How does Icelandic Naming work?
The naming system in Iceland is the old Scandinavian system which all the countries once used. It is a paternal system where the father gives his children his first name as their last name adding -son if the child is a boy and -dóttir if the child is a girl.
What countries use matronymic names?
Historical and current use
- Ethiopia and Eritrea. Main article: Naming conventions in Ethiopia and Eritrea.
- Kenya. Some Kenyan communities used patronyms.
- Mozambique. Patronymic naming is very common in parts of Mozambique.
- South Africa.
Why do Icelandic surnames end in dóttir?
Under this system, if your Icelandic Father’s name is Magnus, and you are the son of Magnus, your last name would be Magnusson – this tells people that you are the son of Magnus. If you are the daughter of Magnus, your last name would be Magnussdottir (dottir translates to daughter).
How do Icelanders name their daughters?
The last name of a male Icelanders therefore usually ends in the suffix -son (“son”) and that of female Icelanders in -dóttir (“daughter”).
What names are illegal in Iceland?
Names Iceland banned this year
Why is the name Duncan banned in Iceland?
The committee refused to accept the names of Duncan and Harriet Cardew—Icelandic-born children of a British father and an Icelandic mother—because their names did not meet the criteria for being added to the registry of approved names.
What is the meaning of Matronymic?
Definition of matronymic : a name derived from that of the mother or a maternal ancestor.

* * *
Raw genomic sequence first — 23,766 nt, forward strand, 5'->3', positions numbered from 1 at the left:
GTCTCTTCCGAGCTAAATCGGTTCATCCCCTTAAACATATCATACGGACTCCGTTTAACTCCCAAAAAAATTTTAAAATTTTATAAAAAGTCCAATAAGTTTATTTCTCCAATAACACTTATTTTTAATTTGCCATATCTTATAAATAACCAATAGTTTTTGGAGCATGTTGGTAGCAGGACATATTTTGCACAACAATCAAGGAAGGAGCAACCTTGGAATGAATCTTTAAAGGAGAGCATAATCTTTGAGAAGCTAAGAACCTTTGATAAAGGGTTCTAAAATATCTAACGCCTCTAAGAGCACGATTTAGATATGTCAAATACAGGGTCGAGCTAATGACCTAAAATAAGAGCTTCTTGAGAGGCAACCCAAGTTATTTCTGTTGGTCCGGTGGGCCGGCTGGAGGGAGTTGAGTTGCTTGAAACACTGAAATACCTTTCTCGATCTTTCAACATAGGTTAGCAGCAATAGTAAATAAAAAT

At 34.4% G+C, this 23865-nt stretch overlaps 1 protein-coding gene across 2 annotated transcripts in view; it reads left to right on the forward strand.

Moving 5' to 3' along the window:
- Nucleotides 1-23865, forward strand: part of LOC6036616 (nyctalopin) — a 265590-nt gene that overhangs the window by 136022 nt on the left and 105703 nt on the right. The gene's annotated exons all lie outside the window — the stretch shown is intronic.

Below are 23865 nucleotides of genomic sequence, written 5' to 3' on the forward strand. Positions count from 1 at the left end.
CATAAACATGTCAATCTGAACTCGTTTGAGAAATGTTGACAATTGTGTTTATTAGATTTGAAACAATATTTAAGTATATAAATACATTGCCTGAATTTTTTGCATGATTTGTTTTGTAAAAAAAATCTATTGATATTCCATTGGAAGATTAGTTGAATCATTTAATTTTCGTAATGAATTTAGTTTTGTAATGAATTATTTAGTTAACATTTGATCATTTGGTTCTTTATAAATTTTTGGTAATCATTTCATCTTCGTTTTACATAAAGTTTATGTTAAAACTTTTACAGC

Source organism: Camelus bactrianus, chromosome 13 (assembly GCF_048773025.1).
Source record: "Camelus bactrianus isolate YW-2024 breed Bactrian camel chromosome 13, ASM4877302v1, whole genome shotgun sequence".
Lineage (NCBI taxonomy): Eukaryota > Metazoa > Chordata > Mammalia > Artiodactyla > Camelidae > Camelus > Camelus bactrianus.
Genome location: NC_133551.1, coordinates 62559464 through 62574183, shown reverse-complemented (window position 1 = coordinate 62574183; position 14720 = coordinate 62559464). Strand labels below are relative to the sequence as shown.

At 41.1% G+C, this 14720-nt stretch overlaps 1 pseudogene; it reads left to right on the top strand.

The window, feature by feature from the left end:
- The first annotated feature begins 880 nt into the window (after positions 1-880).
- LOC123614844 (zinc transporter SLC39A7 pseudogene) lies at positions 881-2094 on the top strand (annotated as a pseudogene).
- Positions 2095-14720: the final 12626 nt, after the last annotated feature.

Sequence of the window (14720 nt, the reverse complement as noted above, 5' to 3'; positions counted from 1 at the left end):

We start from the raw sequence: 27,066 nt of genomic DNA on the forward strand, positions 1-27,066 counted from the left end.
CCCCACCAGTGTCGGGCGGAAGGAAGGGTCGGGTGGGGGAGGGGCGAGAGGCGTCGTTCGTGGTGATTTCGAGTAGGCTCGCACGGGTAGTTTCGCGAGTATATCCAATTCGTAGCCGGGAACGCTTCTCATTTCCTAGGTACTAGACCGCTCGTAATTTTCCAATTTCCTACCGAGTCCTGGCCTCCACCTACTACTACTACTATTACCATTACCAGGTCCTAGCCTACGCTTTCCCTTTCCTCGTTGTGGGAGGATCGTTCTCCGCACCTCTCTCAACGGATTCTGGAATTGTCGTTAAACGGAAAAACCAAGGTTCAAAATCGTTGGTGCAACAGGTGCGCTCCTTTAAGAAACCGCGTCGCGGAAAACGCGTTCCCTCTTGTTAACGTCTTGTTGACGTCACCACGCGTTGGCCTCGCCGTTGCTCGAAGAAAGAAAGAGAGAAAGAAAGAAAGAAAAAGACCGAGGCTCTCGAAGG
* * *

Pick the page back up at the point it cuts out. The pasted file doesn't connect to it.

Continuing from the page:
What is the female equivalent of junior?
The female equivalent of “Junior” is “Junior.” It’s just not used as often as it is with male children. The most famous example I can think of offhand is American socialite and actress Cobina Wright, Jr. The female equivalent of “Junior” is “Junior.” It’s just not used as often as it is with male children.
What is the most common surname in Iceland?
Surnames in Iceland: Common options
- Jónsdóttir or Jónsson.
- Kristjánsson or Kristjánsdóttir.
- Guðmundsdóttir or Guðmundsson.
- Einarsson or Einarsdóttir.
- Sigurðardóttir or Sigurðsson.
- Ólafsson or Ólafsdóttir.
- Magnúsdóttir or Magnússon.
- Jóhannsson or Jóhannsdóttir.
Why is Zoe banned in Iceland?
The Icelandic Naming Committee has deemed both of these names as lacking in “proper historical precedence,” due to the fact that only nine girls are named “Daniela” in Iceland and seven women named “Zoe.” In fact, nearly a week ago on October 26, the Reykjavík District Court ruled that the parents of a 2-year-old girl …
Why is Harriet illegal in Iceland?
This means that names containing letters such as ‘c’, which does not officially exist in Iceland’s alphabet, are off the table as far as the law is concerned. Harriet’s name was rejected on the basis that it cannot be conjugated in Icelandic, Mr Cardew said.
What is the patronymic naming system in Iceland?
A simple family tree showing the Icelandic patronymic naming system. Icelandic names differ from most current Western family name systems by being patronymic or occasionally matronymic: they indicate the father (or mother) of the child and not the historic family lineage.
How do Icelandic names differ from other countries?
Icelandic names differ from most current Western family name systems by being patronymic or occasionally matronymic: they indicate the father (or mother) of the child and not the historic family lineage. Iceland shares a common cultural heritage with the Scandinavian countries of Norway, Sweden, Denmark, and the Faroe Islands.
Which countries use matronymic names?
Matronymic names are common in Kerala. Daughters take the names of their mothers as the second part of their name. The Minangkabau of Indonesia are the largest group of people who use this naming system. People of Enggano Island also use a matronymic system.
What is the origin of the word matronymic?
The Greek word μητρωνυμικός mētrōnymikos was then borrowed into Latin in a partially Latinised form (Greek mētēr, dialectally mātēr, corresponds to Latin mater ), as matronomicus. These words were a source for coining the English matronymic as the female counterpart to patronymic (first attested in English in 1612).